Yesterday, Synopsys (NASDAQ: SNPS) and ARM (NASDAQ: ARMH) announced a licensing agreement enabling Synopsys to distribute ARM's Fast Models and create models of ARM Cortex Series processors.
The market for virtual platforms has undergone significant change over the past 18 months, seeing what accounted for the acquisition and/or consolidation of the top 4 vendors (CoWare, Synopsys, VaST, and Virtutech) into what is now two companies (Intel/Wind River and Synopsys).
The acquisition spree early in 2010 came at a time when many companies across the embedded landscape were struggling to shed debt burdens exacerbated by the financial crisis, while others, fueled by proverbial ‘war chests,’ were able to make strategic technological and/or business acquisitions. This dynamic is certainly not a unique characterization of the recent period of financial turmoil, but is nonetheless relevant and a fitting depiction of the events that led to what equated to a massive market consolidation.
The extension of Synopsys’s and ARM’s partnership, while not overly surprising, helps underscore why this change in the competitive landscape depicts much more than just a significant and accelerate market consolidation.
It was not that long ago that ARM poured significant resources (e.g. acquisition of Axys Design Automation in 2004) into its Development Systems (tool) division to build up a suite of ESL solutions that included a commercial virtual platform product, System Generator. Before too long, ARM had sold off ESL assets such SoC Designer and repositioned its System Generator product as Fast Models, a product intended not to drive significant direct revenue but rather one geared at enabling the success of its processor IP customers.
Meanwhile, Synopsys stockpiled a number of the other early leaders in the space (Virtio, VaST, and CoWare) to build out a broad virtual platform solution set to complement its EDA product portfolio while Wind River now uses Virtutech’s Simics product as a means to buttress the value proposition of its traditional software development tool offerings. Imperas, Cadence, and Carbon Design Systems have all subsequently entered the market with products targeting the virtual platform opportunity. The wide range and churn of market participants is perhaps both cause and symptomatic of the diverse technological use cases that range from hardware design to the facilitation of software development.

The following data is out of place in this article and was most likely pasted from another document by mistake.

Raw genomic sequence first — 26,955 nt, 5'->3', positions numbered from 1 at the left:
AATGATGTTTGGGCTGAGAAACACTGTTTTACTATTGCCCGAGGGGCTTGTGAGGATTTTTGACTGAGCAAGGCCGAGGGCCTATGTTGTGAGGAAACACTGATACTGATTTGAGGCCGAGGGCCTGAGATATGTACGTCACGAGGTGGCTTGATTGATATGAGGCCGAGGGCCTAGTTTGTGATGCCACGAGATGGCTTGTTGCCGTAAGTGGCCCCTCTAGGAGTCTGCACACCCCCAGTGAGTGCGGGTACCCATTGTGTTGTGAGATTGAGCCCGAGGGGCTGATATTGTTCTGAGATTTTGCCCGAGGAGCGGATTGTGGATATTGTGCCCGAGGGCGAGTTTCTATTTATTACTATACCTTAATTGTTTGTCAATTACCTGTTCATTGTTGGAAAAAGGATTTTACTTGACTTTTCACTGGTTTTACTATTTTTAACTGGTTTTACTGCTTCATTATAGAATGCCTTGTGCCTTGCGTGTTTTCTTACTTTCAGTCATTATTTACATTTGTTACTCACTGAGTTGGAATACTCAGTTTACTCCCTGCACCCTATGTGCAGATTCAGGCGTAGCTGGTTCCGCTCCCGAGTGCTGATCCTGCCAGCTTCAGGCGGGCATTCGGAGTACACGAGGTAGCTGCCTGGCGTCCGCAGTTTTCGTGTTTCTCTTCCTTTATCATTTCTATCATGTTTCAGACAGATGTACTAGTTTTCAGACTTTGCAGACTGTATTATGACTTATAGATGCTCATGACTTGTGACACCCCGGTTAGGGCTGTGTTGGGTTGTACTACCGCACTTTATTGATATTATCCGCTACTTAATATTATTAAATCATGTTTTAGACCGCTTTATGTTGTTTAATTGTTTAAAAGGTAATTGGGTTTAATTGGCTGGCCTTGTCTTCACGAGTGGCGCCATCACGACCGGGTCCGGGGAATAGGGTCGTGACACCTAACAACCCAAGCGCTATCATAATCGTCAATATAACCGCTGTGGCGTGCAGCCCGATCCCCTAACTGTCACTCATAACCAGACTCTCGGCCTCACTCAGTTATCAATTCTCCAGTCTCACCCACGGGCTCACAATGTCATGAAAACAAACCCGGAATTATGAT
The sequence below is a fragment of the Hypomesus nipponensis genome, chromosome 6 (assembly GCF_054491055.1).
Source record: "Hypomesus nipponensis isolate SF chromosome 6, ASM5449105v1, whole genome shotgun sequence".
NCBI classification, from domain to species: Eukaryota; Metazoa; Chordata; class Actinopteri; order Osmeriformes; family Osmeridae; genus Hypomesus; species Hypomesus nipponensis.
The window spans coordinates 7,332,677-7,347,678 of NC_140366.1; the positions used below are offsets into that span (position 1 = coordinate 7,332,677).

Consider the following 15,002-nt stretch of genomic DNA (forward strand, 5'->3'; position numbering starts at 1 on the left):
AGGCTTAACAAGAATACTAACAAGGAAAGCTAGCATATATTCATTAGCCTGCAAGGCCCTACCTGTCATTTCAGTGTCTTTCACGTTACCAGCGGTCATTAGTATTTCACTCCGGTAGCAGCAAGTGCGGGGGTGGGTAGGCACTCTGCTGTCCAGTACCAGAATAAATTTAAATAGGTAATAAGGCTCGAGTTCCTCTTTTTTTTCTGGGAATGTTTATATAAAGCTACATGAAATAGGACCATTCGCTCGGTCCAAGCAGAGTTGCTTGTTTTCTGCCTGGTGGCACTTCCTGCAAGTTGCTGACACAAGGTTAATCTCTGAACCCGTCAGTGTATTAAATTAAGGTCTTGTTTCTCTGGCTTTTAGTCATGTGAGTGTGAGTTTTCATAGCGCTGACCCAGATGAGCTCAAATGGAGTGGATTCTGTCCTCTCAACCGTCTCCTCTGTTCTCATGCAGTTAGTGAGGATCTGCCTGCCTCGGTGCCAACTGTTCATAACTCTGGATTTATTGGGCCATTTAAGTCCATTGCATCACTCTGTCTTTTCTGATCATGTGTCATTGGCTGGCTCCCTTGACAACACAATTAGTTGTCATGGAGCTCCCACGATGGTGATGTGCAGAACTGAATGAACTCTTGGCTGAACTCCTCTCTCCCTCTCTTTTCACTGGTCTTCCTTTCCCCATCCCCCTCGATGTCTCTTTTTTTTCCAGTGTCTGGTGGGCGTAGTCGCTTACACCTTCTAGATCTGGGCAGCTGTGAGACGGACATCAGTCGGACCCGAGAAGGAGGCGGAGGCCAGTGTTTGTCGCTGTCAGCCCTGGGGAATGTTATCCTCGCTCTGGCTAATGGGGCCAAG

Clearly, however, no consensus has emerged identifying the most effective pairing – or even complementary engineering discipline (software or hardware) – that can best elevate virtual platforms’ value proposition to the masses.
Over the long term, we anticipate that the comparatively higher volume of software developers (as compared to IC/SoC designers), combined with the growing amount of end device value and project development labor dependent on software, will drive more virtual platform suppliers to recast the articulation of their value proposition to target the larger demographic.
Perhaps the larger question, however, is whether or not a commercial market for the technology will still exist in five years.
Open source/collaborative initiatives such as OVP and the recently announced TLMCentral can help drive the evolution and adoption of the technology, but they can also simultaneously cannibalize – or at lease potentially limit –vendors’ ability to extract premium tool purchases. Although we can point to the Eclipse ecosystem and how software development tool vendors have remained somewhat successful over a long period of time since Eclipse’s inception, we cannot underestimate the impact of the processor/processor IP landscape evolution. The aforementioned shift in ARM’s System Generator/Fast Models strategy as well as Intel’s 2009 acquisition of Wind River are both indicative of the growing pressure on the semiconductor community to enable/speed overall end device functionality and development in order to promote additional current/future socket wins and/or royalties.
One thing is for certain: Across embedded runtime and development solution domains, the growth in software content and end device complexity is driving a reevaluation of incumbent embedded system development solutions. Solution vendors from all domains are now scrambling to monetize the creation and/or enablement of this next generation value-add and, in many cases, are dissolving long-established market boundaries and business models in the process.